The Daniel K Inouye Solar Telescope has released new images that show detailed features of the suns surface.
The new telescope built to study the star at the centre of our planet released its first images, which when put together create a kaleidoscope-like video of the moving surface.
“It is literally the greatest leap in humanity’s ability to study the Sun from the ground since Galileo’s time. It’s a big deal,” said Professor Jeff Kuhn of the University of Hawaiʻi at Mānoa’s Institute for Astronomy in a statement.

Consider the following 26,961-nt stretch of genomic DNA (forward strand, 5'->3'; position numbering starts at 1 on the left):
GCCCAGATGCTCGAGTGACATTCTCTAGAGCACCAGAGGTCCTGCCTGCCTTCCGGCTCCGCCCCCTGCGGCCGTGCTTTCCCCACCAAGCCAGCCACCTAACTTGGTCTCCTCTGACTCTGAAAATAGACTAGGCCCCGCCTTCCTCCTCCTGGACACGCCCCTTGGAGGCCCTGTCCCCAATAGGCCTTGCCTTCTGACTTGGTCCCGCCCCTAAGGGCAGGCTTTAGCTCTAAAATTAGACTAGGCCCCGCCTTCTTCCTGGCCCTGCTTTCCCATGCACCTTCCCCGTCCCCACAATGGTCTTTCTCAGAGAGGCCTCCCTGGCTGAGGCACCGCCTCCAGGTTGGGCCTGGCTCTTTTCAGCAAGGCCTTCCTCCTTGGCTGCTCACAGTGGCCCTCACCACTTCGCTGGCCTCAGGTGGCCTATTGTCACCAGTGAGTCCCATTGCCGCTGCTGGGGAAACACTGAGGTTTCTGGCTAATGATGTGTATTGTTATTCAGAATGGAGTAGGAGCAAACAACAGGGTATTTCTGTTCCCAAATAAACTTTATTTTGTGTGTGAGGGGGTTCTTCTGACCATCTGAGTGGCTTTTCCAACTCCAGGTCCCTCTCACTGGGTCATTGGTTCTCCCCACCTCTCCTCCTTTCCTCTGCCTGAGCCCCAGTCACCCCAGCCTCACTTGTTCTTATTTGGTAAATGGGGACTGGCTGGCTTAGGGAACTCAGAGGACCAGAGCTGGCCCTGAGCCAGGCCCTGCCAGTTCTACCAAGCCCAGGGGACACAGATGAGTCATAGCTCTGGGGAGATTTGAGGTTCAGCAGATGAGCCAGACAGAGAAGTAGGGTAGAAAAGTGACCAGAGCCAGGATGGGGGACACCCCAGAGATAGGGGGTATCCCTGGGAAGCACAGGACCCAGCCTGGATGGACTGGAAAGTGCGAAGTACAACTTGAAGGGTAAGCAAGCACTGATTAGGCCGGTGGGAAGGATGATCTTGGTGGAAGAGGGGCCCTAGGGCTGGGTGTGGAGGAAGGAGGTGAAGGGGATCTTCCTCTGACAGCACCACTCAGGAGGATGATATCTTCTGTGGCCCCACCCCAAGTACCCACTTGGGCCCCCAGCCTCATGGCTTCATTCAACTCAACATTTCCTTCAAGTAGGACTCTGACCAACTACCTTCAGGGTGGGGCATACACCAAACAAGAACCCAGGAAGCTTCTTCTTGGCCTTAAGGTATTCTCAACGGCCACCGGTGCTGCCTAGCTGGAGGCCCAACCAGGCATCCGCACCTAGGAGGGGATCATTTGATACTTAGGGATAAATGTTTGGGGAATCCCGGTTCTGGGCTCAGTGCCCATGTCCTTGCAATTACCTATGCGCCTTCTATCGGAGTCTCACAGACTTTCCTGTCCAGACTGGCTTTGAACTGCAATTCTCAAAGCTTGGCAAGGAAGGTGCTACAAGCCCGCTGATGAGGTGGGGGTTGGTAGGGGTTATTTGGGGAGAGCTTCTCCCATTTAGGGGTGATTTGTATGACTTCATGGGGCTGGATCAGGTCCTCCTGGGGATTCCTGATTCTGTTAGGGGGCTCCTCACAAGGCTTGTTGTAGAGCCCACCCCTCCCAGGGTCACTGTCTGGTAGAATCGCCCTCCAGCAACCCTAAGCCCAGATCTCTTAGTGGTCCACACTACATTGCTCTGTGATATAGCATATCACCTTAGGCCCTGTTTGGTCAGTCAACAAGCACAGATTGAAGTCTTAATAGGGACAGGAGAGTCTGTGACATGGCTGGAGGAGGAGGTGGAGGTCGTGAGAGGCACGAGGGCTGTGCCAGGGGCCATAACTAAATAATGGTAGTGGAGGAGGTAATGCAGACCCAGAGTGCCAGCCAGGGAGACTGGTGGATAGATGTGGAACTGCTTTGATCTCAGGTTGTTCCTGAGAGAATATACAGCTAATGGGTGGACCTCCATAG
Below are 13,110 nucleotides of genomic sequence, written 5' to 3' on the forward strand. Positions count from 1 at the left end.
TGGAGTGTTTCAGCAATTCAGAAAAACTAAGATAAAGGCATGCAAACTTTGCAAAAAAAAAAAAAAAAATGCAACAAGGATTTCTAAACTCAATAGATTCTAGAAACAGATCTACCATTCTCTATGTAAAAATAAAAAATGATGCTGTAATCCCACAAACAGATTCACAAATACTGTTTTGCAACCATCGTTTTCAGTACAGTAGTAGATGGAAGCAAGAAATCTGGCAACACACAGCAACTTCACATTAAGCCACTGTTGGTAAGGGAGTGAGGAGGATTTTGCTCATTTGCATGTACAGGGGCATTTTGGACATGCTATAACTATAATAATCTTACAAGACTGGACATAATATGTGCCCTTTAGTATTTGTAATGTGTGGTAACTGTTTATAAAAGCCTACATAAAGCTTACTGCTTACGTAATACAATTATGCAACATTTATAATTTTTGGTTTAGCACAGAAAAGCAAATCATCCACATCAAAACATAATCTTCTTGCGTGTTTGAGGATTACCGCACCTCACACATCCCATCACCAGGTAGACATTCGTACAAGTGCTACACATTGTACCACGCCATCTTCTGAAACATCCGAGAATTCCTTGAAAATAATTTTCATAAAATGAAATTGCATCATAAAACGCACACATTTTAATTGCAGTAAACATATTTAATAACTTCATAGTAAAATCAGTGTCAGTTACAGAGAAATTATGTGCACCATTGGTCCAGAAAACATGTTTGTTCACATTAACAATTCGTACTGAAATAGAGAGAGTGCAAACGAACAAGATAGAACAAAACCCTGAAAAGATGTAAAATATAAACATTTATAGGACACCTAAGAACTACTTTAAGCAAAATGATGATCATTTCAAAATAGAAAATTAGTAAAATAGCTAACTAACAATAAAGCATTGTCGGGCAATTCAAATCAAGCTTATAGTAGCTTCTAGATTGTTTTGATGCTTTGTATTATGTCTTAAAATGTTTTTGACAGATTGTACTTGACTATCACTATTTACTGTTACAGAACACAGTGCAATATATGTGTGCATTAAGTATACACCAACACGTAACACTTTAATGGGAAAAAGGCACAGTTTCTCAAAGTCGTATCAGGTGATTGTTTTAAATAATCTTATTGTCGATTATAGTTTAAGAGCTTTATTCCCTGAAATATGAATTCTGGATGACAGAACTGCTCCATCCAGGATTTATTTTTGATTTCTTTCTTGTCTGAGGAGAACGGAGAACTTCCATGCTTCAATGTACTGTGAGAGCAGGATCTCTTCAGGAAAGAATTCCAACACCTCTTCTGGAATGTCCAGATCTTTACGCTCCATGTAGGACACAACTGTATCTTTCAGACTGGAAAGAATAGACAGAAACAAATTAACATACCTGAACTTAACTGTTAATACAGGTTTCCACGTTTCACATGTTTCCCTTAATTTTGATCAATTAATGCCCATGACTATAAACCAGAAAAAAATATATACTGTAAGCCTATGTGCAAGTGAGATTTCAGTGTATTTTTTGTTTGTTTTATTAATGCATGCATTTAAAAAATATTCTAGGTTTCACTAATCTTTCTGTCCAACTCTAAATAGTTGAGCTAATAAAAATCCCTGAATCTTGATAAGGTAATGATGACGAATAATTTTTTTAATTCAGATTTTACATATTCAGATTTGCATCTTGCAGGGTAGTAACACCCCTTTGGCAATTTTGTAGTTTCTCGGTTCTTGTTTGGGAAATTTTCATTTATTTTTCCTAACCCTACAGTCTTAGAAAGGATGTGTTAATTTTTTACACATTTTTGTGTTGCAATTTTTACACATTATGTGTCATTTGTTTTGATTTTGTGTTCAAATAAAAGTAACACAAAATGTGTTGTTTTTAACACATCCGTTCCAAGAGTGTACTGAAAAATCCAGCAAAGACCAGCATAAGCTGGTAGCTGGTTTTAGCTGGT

The pictures show features on the sun as small as 30km across.
The cell-like structures seen are roughly the size of Texas in the US at up to 1,600 km across and are convecting hot, excited gas or plasma. The bright centres are where this solar material is rising; the surrounding dark lanes are where plasma is cooling and sinking.
The purpose of the telescope is to study the solar storms which effect communication and navigation systems here on Earth. Improving our ability to predict space weather, such as these storms is extremely limited and this telescope aims to help improve that.
“On Earth, we can predict if it is going to rain pretty much anywhere in the world very accurately, and space weather just isn’t there yet,” said Matt Mountain of the Association of Universities for Research in Astronomy, which manages the Inouye Solar Telescope.